Believe it or not, Chinese people eat a lot of cake (dan gao 蛋糕). This surprised me, because I always think of cake as being very western, but steamed and baked egg cakes have been around in China for a very long time. Every small strip of food shops has a bakery selling a variety of freshly baked cakes. The tiny cake shop on Wulumuqi Lu sells hundreds of pieces every day, from a shop front only two metres wide. The cakes are especially popular in the colder months, with people lined up down the street waiting for the latest batch to come piping hot out of the oven. Chinese cakes are less sweet than ours, and are never iced or decorated – often very simple vanilla egg cake or sponge – and are eaten for breakfast as well as for snacks.
A current favourite of mine is their pecan and red date cake – a light ginger sponge with small pieces of nut and sweet red date. Baked less than half an hour before, it was cut from a slab of cake about a metre square, and after weighing, cost 1 kuai (17 cents) for a large piece. It goes really well with coffee!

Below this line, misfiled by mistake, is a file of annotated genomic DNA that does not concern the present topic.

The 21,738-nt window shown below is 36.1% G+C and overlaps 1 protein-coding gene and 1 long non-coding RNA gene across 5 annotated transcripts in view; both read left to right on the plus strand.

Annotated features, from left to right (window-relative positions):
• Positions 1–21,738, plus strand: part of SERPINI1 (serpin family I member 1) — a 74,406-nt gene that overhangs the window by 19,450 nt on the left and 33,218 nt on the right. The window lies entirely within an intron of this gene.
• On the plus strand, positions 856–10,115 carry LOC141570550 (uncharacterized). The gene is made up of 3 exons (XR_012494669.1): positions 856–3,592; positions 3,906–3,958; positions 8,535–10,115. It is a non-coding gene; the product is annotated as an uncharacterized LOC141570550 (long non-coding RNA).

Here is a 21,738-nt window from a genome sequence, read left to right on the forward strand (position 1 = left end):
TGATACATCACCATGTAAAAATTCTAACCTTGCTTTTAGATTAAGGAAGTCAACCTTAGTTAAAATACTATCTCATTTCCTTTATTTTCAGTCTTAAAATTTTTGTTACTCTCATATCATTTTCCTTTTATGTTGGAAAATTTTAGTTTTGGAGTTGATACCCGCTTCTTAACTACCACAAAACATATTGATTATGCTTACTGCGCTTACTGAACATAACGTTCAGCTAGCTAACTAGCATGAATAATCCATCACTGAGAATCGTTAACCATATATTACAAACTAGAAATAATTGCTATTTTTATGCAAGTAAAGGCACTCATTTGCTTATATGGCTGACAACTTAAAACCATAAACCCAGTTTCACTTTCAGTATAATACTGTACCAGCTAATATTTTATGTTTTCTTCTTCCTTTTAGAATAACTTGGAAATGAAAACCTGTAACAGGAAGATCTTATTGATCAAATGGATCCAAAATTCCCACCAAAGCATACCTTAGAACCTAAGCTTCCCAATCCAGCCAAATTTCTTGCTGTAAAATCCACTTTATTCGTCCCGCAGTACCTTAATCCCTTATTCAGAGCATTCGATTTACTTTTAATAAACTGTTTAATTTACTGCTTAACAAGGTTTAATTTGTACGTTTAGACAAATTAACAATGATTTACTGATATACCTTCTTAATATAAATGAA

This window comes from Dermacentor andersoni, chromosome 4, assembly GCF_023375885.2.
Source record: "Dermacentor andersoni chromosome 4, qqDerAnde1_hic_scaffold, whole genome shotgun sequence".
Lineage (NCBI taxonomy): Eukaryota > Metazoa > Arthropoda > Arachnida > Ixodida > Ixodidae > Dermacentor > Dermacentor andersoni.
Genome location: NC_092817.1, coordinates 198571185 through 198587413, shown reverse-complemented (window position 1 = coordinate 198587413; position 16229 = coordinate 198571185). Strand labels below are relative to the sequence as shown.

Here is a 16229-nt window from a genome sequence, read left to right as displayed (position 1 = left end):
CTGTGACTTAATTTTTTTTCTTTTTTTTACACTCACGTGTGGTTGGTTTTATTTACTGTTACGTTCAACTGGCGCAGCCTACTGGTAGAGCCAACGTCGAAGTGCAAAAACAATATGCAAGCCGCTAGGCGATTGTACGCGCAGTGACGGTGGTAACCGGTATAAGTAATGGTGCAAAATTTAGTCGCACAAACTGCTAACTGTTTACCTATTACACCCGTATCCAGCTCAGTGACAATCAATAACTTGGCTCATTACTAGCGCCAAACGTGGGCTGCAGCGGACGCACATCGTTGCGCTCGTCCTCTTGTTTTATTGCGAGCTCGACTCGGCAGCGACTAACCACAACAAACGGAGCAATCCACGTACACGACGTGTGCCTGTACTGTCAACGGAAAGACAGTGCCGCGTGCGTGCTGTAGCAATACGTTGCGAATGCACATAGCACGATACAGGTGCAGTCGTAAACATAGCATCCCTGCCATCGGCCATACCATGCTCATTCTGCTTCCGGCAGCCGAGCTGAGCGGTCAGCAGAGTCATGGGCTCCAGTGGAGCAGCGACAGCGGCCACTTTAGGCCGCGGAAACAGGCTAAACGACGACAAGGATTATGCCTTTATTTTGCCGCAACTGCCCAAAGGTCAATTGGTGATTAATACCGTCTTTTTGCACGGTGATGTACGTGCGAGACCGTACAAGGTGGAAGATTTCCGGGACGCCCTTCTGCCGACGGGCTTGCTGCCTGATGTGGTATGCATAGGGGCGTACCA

Everyone loves street food, even germ-phobics. I’m working my way through all of Shanghai’s street foods, one by one. This is Number 8 in the Shanghai Street Food series. Enjoy tasting them all!
Number 3 Liangpi – a spicy cold noodle dish
Number 4 Langzhou Lamian – hand-pulled noodles
Number 5 Cong You Bing – fried shallot pancakes
Number 6 Baozi – steamed buns, Shanghai style
Number 7 Jian Bing – the famous egg pancake
Number 14 Bao Mi Hua – exploding rice flowers
Number 16 Bing Tang Shan Zha – crystal sugar hawthorns
Number 21 Suzhou Shi Yue Bing – homestyle mooncakes
Number 22 Gui Hua Lian’ou – honeyed lotus root stuffed with sticky rice
Number 23 Cong You Ban Mian – scallion oil noodles
Number 25 Nuomi Cai Tou – fried clover pancakes
Number 26 Da Bing, Shao Bing – sesame breakfast pastries
Number 27 Ci Fan – sticky rice breakfast balls
Number 28 Gui Hua Gao – steamed osmanthus cake
Number 29 Zongzi – bamboo leaf wrapped sticky rice